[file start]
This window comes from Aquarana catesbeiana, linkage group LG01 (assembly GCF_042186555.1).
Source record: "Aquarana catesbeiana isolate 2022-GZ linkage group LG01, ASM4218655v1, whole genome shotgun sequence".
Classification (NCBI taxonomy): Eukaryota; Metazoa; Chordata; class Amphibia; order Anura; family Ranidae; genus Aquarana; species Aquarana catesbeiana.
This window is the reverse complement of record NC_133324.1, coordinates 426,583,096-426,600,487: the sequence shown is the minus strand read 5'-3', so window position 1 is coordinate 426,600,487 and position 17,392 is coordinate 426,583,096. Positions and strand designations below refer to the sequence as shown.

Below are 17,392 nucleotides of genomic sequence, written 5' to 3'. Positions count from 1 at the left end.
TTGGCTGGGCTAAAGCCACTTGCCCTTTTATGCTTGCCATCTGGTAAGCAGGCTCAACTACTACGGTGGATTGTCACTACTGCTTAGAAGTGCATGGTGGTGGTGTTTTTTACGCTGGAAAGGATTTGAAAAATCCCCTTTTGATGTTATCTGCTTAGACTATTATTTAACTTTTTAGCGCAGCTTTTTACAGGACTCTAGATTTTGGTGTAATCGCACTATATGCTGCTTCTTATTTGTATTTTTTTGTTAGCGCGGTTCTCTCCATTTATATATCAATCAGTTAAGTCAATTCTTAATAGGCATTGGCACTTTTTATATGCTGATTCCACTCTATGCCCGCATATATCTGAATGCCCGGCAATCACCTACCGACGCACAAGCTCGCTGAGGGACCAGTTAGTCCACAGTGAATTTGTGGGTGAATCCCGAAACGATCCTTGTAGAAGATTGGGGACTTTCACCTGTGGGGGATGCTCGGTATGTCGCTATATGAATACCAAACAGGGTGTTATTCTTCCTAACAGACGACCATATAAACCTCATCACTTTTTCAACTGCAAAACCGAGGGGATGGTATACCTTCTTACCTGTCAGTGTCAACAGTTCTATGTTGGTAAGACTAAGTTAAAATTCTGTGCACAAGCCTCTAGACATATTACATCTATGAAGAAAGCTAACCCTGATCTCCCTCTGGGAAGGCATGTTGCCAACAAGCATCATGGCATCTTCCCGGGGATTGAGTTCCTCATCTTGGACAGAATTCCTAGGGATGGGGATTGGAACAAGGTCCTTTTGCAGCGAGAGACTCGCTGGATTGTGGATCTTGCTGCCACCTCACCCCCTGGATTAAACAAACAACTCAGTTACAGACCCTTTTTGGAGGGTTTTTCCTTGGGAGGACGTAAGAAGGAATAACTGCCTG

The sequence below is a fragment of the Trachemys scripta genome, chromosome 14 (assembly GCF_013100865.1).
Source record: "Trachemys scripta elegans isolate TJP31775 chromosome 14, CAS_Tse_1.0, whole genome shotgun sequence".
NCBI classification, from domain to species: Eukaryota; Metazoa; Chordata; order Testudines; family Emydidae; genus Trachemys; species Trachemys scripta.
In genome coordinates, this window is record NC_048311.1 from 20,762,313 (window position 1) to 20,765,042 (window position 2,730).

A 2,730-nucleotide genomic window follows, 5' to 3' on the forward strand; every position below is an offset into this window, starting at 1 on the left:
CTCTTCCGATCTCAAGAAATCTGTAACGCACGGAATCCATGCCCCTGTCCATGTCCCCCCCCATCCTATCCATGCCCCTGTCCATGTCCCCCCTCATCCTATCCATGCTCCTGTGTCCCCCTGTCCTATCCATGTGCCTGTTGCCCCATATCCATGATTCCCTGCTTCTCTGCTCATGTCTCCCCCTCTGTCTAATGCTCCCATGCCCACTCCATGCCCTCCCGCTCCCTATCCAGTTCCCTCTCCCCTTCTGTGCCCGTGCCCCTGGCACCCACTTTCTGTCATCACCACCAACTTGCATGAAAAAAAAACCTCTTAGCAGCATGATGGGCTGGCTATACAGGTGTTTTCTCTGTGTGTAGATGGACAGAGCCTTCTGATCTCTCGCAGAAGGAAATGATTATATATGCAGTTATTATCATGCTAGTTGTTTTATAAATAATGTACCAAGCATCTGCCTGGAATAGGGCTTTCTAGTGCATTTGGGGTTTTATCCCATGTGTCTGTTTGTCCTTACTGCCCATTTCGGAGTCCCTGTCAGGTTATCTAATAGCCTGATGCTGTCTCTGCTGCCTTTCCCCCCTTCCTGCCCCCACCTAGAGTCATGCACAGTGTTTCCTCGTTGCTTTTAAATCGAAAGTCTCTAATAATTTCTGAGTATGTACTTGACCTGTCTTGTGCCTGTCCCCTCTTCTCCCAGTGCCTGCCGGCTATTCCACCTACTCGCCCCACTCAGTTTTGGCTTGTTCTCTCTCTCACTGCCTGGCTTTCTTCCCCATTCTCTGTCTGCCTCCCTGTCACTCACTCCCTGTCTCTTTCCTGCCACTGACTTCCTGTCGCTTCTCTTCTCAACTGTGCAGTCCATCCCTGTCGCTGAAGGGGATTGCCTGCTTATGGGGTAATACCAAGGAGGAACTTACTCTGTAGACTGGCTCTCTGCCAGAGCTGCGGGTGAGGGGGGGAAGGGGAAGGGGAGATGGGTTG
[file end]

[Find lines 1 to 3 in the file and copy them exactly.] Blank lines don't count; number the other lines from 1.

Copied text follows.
This window comes from Aquarana catesbeiana, linkage group LG01 (assembly GCF_042186555.1).
Source record: "Aquarana catesbeiana isolate 2022-GZ linkage group LG01, ASM4218655v1, whole genome shotgun sequence".
Classification (NCBI taxonomy): Eukaryota; Metazoa; Chordata; class Amphibia; order Anura; family Ranidae; genus Aquarana; species Aquarana catesbeiana.